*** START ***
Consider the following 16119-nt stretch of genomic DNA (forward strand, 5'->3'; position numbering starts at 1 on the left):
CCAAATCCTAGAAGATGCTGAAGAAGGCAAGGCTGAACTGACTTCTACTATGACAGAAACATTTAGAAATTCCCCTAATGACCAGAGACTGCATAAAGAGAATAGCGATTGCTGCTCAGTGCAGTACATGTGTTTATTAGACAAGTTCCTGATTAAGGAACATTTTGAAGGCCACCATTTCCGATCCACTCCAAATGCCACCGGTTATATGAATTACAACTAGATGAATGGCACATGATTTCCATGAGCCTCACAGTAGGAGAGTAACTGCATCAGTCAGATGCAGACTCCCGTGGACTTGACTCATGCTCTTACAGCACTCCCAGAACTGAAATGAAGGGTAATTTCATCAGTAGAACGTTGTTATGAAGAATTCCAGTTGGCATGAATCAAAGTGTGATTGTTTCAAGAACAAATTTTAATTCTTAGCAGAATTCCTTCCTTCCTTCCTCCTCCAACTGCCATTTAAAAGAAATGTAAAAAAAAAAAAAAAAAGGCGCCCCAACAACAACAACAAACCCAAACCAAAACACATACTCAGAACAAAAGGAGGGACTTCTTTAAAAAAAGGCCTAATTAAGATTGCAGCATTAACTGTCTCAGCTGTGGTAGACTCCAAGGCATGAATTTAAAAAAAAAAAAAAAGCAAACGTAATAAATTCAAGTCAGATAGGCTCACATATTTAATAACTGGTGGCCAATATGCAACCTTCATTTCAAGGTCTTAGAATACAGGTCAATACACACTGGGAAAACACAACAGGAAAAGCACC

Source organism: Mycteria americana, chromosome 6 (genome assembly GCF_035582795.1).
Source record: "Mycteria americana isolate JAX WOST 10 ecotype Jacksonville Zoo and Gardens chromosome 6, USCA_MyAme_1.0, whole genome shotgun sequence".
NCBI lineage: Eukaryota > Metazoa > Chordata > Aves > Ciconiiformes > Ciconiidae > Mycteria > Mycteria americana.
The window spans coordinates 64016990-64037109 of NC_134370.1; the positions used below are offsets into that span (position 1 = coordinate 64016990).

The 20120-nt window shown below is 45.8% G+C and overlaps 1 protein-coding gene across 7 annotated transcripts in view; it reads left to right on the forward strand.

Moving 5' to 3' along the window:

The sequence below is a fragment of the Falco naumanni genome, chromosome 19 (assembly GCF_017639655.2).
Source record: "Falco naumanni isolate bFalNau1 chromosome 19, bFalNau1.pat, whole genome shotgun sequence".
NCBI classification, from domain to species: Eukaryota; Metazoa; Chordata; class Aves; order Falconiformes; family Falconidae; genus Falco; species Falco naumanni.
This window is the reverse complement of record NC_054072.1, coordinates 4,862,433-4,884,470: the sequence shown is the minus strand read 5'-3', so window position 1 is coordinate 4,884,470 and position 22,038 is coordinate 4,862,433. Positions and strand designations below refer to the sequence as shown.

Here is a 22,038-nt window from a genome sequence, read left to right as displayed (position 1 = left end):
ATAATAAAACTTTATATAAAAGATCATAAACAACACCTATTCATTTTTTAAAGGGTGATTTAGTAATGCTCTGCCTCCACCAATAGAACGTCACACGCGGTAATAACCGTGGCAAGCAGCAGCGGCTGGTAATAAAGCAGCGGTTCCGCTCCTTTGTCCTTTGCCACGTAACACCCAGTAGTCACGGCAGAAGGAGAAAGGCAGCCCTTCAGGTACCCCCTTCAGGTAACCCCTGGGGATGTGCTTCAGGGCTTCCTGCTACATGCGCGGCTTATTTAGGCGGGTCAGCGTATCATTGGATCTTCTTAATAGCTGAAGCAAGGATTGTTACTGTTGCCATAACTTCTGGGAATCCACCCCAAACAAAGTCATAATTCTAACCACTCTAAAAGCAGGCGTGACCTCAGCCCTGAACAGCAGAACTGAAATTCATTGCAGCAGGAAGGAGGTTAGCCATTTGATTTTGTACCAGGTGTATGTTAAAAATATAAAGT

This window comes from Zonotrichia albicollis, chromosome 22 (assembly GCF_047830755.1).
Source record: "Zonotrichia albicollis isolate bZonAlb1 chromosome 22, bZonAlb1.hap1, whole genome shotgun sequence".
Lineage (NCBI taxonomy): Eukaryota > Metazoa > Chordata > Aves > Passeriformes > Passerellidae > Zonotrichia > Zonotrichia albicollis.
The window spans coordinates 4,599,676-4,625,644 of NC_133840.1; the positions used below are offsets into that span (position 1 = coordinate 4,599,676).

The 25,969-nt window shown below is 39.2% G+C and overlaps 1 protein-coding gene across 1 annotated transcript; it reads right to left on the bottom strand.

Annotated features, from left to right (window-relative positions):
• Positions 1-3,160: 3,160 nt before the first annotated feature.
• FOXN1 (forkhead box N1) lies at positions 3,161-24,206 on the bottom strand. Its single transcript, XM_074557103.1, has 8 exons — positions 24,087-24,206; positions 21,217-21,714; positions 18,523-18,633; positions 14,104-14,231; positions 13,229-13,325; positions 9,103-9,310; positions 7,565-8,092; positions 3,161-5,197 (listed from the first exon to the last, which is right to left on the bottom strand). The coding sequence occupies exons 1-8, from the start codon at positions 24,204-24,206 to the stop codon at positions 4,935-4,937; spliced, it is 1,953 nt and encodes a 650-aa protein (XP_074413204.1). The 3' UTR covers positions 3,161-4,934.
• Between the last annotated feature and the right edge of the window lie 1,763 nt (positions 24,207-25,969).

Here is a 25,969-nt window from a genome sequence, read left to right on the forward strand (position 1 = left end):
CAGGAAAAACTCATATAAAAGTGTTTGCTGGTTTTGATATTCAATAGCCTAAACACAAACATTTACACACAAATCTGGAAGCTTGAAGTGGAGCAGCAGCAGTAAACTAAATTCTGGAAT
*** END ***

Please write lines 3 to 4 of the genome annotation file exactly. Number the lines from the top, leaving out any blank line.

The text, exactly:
Source organism: Mycteria americana, chromosome 6 (genome assembly GCF_035582795.1).
Source record: "Mycteria americana isolate JAX WOST 10 ecotype Jacksonville Zoo and Gardens chromosome 6, USCA_MyAme_1.0, whole genome shotgun sequence".